Growing Chestnuts from Grocery Store

scarletdaisies(6)December 7, 2009

Chestnuts are $4.00 american dollars per pound! Whoa! So I am going to steal one of about 20 nuts in the small plastic container they came in to plant, maybe two if they won't notice. Hard to not notice one missing with as few as what came, but will they grow?

I know cocoa trees are fermented and baked, but chestnuts are bought raw and then baked? Baking instructions are included, so they must be raw.

Cold stratification in the refrigerator will make sure the mice or groundhogs won't eat it, maybe even bunnies too. There was one crawling in the back yard, a big one, but it didn't touch the mustard, collards, and turnip greens that insist on sprouting even in 25 degree weather at night. It must have been the tree leaves that I dumped over them to kill them off for the year that keeps them warm. But anyways, isn't it better to cold stratify them in the refrigerator and then plant in the ground?

Would love to know! Do I have to worry about male and female trees? I wonder if you can dowse the sex of a seed like you can a pregnant woman, with a ring on the end of a string?

Thanks ahead of time!

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brandon7 TN_zone(7)

OK, your post went from theft to dowsing with a ring on the end of a string. Are you for real? or maybe drunk?
Haven't you heard that stolen seeds don't germinate and rings belong on fingers or in bull's noses?

    Bookmark   December 7, 2009 at 4:44PM
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scarletdaisies(6)

They're my seeds, but designated for roasting. I'm snatching 2 of my own seeds. You need to lighten up and crawl out of your encyclopedia.

My post was humorous, but you can not answer if it bothers you.

    Bookmark   December 7, 2009 at 4:59PM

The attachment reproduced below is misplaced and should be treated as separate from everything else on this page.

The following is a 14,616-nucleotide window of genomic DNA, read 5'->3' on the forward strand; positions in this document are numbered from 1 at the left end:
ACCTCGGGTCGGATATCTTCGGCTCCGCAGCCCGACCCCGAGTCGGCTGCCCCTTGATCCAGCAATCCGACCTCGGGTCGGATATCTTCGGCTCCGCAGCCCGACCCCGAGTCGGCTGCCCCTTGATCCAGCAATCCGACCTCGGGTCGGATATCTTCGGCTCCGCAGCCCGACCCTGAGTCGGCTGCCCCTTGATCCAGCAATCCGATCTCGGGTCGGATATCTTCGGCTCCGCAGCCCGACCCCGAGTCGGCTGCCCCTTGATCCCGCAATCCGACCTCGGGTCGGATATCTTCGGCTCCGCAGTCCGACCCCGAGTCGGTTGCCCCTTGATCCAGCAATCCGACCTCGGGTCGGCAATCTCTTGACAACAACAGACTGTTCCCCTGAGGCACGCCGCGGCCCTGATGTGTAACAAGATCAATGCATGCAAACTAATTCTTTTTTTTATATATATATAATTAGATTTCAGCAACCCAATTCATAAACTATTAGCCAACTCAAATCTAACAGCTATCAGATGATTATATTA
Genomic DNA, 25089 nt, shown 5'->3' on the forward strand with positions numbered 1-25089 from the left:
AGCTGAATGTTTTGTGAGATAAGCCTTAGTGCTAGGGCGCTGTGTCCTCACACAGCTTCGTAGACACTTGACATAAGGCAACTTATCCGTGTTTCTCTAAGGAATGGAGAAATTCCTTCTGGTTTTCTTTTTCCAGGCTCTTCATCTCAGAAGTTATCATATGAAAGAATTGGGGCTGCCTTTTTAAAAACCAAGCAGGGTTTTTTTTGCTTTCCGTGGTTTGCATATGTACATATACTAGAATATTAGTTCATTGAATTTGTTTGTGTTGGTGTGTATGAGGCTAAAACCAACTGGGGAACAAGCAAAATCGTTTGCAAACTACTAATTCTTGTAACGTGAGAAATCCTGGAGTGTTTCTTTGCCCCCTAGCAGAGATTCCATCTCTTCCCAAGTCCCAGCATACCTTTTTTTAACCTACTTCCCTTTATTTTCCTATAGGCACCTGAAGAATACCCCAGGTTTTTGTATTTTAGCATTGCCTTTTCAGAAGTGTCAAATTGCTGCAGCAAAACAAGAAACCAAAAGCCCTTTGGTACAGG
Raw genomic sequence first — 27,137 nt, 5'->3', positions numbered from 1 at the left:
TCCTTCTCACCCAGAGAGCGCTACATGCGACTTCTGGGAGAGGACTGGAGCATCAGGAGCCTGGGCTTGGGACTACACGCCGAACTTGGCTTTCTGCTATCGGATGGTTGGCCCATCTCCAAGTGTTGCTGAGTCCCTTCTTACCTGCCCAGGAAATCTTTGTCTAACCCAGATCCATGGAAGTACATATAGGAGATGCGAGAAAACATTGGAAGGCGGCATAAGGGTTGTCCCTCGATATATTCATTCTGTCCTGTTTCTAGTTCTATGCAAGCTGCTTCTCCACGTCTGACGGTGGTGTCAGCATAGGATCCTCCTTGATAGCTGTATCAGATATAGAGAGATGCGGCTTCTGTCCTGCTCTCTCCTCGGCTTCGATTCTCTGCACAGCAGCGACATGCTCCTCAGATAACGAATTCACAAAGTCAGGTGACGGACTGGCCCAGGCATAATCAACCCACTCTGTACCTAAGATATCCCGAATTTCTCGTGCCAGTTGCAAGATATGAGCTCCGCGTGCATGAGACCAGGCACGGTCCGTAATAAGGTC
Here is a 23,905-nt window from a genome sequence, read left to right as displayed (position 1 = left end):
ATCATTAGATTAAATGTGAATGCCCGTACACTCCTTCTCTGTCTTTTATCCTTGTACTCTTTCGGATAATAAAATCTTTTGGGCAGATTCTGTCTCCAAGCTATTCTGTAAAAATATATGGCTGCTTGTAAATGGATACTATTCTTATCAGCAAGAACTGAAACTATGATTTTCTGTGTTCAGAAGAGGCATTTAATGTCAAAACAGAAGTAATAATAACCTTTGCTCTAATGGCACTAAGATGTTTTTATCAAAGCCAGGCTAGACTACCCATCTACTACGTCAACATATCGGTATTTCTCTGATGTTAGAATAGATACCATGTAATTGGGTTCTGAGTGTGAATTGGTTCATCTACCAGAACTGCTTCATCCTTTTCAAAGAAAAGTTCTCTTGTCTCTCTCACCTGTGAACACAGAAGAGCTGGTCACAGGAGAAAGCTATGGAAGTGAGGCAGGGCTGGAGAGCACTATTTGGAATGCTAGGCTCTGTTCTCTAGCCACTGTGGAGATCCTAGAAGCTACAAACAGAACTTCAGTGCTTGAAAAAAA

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idaho_gardener

From what I've learned, you plant chestnuts directly into the ground about now. The taproot will start growing over the winter. You'll need two trees to get cross-pollination.

What kind of chestnuts did you buy?

I planted some pure American chestnuts this year. I am far from where the chestnut blight lives, so I should be ok. I'm hoping that I can find some blight resistant American chestnuts for planting in the future.

    Bookmark   December 7, 2009 at 5:09PM
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pineresin

Very unlikely to grow, they'll probably be too dry. But no harm in giving it a try. Soak overnight before planting, and then sow right away in a deep pot indoors. If viable, the root will start growing within a few days, and the shoot follow on in a week or two. Extra light through the dark part of winter will help.

One I grew like this (from a freshly collected nut under a tree, though) reached a metre tall in its first year with two extra flushes of growth through the spring and summer. The taproot will be similar or even larger, so you'll need a big pot!

Resin

    Bookmark   December 7, 2009 at 5:15PM